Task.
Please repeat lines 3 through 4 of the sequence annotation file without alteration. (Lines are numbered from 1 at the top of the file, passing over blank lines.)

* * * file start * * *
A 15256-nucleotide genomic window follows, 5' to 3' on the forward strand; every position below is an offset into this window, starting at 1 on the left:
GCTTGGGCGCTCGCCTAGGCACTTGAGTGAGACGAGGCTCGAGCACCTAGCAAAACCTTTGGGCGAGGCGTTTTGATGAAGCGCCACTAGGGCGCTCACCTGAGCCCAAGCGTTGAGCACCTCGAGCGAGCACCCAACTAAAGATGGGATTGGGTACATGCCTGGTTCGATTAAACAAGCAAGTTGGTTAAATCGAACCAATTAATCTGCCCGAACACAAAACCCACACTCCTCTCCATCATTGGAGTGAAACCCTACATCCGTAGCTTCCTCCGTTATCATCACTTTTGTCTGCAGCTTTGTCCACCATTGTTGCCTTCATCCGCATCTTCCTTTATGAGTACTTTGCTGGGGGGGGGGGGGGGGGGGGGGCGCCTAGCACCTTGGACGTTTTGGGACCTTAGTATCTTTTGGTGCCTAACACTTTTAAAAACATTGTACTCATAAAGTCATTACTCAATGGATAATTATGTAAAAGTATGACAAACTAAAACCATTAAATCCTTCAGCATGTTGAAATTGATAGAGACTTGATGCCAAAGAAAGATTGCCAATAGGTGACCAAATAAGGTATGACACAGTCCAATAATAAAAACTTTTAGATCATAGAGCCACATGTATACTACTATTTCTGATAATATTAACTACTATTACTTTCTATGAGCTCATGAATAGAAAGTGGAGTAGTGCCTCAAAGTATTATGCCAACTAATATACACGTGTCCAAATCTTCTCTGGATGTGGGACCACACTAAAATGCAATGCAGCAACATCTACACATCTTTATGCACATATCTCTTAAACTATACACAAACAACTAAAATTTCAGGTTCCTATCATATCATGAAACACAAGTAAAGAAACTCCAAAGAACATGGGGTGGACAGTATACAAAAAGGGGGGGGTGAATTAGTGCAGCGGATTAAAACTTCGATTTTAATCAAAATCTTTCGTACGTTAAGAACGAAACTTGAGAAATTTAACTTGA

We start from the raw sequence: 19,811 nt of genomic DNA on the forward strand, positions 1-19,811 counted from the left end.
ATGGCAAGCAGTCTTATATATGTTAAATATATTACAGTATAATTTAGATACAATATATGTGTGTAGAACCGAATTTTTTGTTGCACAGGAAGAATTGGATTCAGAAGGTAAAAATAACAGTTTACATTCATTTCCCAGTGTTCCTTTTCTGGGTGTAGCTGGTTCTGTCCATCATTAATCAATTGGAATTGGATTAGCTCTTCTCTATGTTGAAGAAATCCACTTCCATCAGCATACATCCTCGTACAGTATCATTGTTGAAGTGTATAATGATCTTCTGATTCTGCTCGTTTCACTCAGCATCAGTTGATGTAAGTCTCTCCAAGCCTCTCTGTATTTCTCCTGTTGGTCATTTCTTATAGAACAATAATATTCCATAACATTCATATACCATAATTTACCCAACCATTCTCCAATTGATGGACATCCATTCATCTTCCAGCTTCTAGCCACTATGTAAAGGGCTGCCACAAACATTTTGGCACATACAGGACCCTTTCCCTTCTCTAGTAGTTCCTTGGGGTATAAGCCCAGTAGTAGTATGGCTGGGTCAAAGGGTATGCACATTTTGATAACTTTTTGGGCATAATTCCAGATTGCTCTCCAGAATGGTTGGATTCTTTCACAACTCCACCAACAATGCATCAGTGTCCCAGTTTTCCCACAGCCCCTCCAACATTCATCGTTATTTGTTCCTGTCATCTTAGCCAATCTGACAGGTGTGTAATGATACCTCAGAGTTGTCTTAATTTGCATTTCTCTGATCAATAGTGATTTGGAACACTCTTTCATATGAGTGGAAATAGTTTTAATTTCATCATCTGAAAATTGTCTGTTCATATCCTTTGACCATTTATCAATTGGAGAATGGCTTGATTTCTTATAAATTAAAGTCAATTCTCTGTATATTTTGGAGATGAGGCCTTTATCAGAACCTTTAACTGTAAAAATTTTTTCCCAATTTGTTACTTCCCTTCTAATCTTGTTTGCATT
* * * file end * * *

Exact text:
We start from the raw sequence: 19,811 nt of genomic DNA on the forward strand, positions 1-19,811 counted from the left end.
ATGGCAAGCAGTCTTATATATGTTAAATATATTACAGTATAATTTAGATACAATATATGTGTGTAGAACCGAATTTTTTGTTGCACAGGAAGAATTGGATTCAGAAGGTAAAAATAACAGTTTACATTCATTTCCCAGTGTTCCTTTTCTGGGTGTAGCTGGTTCTGTCCATCATTAATCAATTGGAATTGGATTAGCTCTTCTCTATGTTGAAGAAATCCACTTCCATCAGCATACATCCTCGTACAGTATCATTGTTGAAGTGTATAATGATCTTCTGATTCTGCTCGTTTCACTCAGCATCAGTTGATGTAAGTCTCTCCAAGCCTCTCTGTATTTCTCCTGTTGGTCATTTCTTATAGAACAATAATATTCCATAACATTCATATACCATAATTTACCCAACCATTCTCCAATTGATGGACATCCATTCATCTTCCAGCTTCTAGCCACTATGTAAAGGGCTGCCACAAACATTTTGGCACATACAGGACCCTTTCCCTTCTCTAGTAGTTCCTTGGGGTATAAGCCCAGTAGTAGTATGGCTGGGTCAAAGGGTATGCACATTTTGATAACTTTTTGGGCATAATTCCAGATTGCTCTCCAGAATGGTTGGATTCTTTCACAACTCCACCAACAATGCATCAGTGTCCCAGTTTTCCCACAGCCCCTCCAACATTCATCGTTATTTGTTCCTGTCATCTTAGCCAATCTGACAGGTGTGTAATGATACCTCAGAGTTGTCTTAATTTGCATTTCTCTGATCAATAGTGATTTGGAACACTCTTTCATATGAGTGGAAATAGTTTTAATTTCATCATCTGAAAATTGTCTGTTCATATCCTTTGACCATTTATCAATTGGAGAATGGCTTGATTTCTTATAAATTAAAGTCAATTCTCTGTATATTTTGGAGATGAGGCCTTTATCAGAACCTTTAACTGTAAAAATTTTTTCCCAATTTGTTACTTCCCTTCTAATCTTGTTTGCATT